Students at for-profit colleges typically have less money and academic preparation than do their peers at other institutions. Those and other risk factors muddy the debate over the sector's performance, and make it hard to compare with public and private nonprofit colleges.
Existing data sources are too thin to create a definitive comparative analysis of for-profits, said David J. Deming, an assistant professor of education and economics at Harvard University’s Graduate School of Education. But some clarity emerges in a forthcoming study by Deming and Claudia Goldin and Lawrence F. Katz, two prominent Harvard economists.
Those findings, although mixed, do not paint a flattering portrait of the commercial colleges.
Deming presented the draft research paper at an event held in September by the Federal Reserve Bank of Atlanta. In the paper, he and his co-authors give a broad, historical view of the for-profit industry and its recent growth. They also describe substantial differences among the approximately 1,700 for-profit institutions, which are a “varied group.”
The study’s most novel contribution, however, is its attempt to adjust for differences between for-profits and other types of institutions. As a result, it gives a better picture of student performance than would just comparing “mean outcomes across the sectors,” Deming said.
“For-profits disproportionately attract minority, older, independent and disadvantaged students,” according to the study, which assessed student outcomes after factoring in observable differences in populations who have attended different types of colleges. (A final version of the paper is slated to run in The Journal of Economic Perspectives in early 2012. Its key findings will remain unchanged, said Deming.)
The research found that for-profits have some competitive strengths, such as in first-year student retention rates compared to community colleges. But the adjusted data showed for-profits lagging behind other types of colleges in areas such as employment outcomes, student satisfaction with academic offerings, debt levels and loan default rates -- gaps that probably cannot be fully explained, the researchers say, by the greater propensity of students at the colleges to have prior risk factors.
For example, six years after enrolling at for-profit colleges, students are more likely to be unemployed than a similar cohort that attended other types of institutions. They also earn less money on average – about $1,800 to $2,000 less, or 8 to 9 percent of their predicted annual incomes.
A statistical sample used by the researchers included detailed background variables for first-time undergraduates. The study was able to control for student demographics, financial aid received and institutional characteristics, comparing similar cohorts across sectors. It did not, however, capture older students.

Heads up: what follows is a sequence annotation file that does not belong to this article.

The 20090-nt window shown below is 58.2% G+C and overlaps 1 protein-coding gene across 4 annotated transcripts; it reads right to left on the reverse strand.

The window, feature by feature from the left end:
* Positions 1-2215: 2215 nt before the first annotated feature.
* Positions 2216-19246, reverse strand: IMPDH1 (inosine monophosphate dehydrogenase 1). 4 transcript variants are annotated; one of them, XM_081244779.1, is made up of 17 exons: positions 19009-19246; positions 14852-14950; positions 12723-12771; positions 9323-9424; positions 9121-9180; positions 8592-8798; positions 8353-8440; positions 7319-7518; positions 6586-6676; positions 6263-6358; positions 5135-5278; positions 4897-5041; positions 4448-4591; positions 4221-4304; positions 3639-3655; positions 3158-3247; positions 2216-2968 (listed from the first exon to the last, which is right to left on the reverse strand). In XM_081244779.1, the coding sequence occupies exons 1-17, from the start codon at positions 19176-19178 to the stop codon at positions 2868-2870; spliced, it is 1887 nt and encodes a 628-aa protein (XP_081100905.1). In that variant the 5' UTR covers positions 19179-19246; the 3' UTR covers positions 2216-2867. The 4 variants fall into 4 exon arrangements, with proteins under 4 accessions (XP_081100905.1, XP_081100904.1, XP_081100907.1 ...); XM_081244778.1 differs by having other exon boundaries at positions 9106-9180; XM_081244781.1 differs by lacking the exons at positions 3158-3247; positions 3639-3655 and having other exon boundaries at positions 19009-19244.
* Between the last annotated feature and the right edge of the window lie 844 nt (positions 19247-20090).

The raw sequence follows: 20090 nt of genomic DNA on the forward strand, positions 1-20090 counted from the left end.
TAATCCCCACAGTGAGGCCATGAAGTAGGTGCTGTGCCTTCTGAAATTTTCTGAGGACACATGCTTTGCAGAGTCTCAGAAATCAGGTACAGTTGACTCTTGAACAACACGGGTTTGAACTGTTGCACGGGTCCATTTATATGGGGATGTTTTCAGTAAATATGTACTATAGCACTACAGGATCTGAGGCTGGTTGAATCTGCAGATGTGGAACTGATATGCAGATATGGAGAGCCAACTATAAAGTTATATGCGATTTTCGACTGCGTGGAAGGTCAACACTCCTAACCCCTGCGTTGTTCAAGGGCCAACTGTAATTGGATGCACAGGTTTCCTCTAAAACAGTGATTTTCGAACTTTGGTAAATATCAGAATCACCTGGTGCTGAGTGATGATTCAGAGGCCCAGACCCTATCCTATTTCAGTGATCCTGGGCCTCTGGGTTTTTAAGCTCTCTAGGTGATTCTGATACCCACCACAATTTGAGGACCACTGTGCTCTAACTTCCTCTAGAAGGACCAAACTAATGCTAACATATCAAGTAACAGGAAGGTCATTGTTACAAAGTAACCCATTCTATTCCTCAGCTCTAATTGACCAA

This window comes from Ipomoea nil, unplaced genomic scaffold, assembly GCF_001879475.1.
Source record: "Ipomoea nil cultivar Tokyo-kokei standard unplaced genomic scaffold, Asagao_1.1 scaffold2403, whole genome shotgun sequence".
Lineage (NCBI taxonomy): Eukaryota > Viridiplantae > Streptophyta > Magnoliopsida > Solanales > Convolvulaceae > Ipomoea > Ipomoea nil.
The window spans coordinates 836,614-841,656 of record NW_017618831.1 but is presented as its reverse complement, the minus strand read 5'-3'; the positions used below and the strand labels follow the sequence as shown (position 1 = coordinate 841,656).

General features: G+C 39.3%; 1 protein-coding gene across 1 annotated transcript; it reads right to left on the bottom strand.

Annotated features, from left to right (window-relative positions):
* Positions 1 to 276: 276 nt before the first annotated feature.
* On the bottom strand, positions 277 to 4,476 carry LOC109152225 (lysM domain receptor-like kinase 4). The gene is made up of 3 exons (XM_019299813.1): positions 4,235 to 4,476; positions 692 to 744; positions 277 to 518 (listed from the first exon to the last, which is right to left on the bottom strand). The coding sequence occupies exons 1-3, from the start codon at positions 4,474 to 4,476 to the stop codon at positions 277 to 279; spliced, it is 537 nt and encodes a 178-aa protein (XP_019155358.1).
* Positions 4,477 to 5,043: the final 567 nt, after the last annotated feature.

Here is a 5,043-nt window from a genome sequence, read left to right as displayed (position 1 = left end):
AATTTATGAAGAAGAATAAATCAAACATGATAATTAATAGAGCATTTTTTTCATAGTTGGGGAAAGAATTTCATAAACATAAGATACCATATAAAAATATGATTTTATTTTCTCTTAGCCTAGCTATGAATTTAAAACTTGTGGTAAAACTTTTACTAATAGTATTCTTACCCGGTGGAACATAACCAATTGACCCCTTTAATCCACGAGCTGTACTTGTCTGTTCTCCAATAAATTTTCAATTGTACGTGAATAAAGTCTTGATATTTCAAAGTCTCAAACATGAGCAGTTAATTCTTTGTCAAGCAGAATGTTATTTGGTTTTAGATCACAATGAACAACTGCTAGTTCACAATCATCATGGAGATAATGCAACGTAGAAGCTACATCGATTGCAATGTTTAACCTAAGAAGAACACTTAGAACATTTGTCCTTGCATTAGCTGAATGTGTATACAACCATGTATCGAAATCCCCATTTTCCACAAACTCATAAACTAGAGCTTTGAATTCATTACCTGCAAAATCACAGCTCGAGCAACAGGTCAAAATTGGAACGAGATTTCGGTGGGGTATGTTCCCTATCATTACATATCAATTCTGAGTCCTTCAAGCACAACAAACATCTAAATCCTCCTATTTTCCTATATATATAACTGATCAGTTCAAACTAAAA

The vast majority of students at for-profit colleges expressed satisfaction with their courses of study and academic programs. But the study found that they report “significantly lower satisfaction than observably similar students” at other institutions.
“Students who began in for-profit colleges are also less likely to state that their education was worth the amount they paid and are less apt to think their student loans were a worthwhile investment,” according to the study.
The findings on debt loads and default rates are perhaps not as noteworthy, given widespread scrutiny of the relatively high average net tuition rates of for-profits, at least compared to community colleges and four-year, nonselective public institutions. But after controlling for various factors, the research found substantially worse student debt burdens and default rates among students who attend for-profits.
'Less Encumbered' than Nonprofits
Deming said the study is far from the final word on the complex questions it attempts to address. Given the constraints of the data, it’s more of a “conversation starter.” Even so, the research raises difficult questions about the for-profit industry’s quality and cost.
“It could’ve gone the other way,” Deming said, noting that he and his co-authors were unsure if accounting for student risk factors would put for-profits on equal footing with other institutions.
The study’s authors do not issue a clear answer to the question in its title: “The For-Profit Postsecondary School Sector: Nimble Critters or Agile Predators?”
For-profits have strong business models that often allow for a quicker response to changing labor markets than their nonprofit competitors, according to the study’s authors. For example, the sector currently produces 51 percent of associate degrees in computer and information services. And for-profit offerings in health and medical fields, where demand is high, are growing faster than at nonprofits.
“For-profits are less encumbered than public and nonprofit schools by physical plant, alumni and tenured faculty,” the study said.
As a result, at for-profits "you can expand very quickly," Deming said. "And you can shut down very quickly."
The study notes that the federal government has recently tightened regulation of the industry, such as with gainful employment rules. But more may need to be done to control problematic for-profits.
“Regulating for-profit colleges is tricky business,” said the study. “The challenge is to rein in the agile predators while not stifling the innovation of these nimble critters.”
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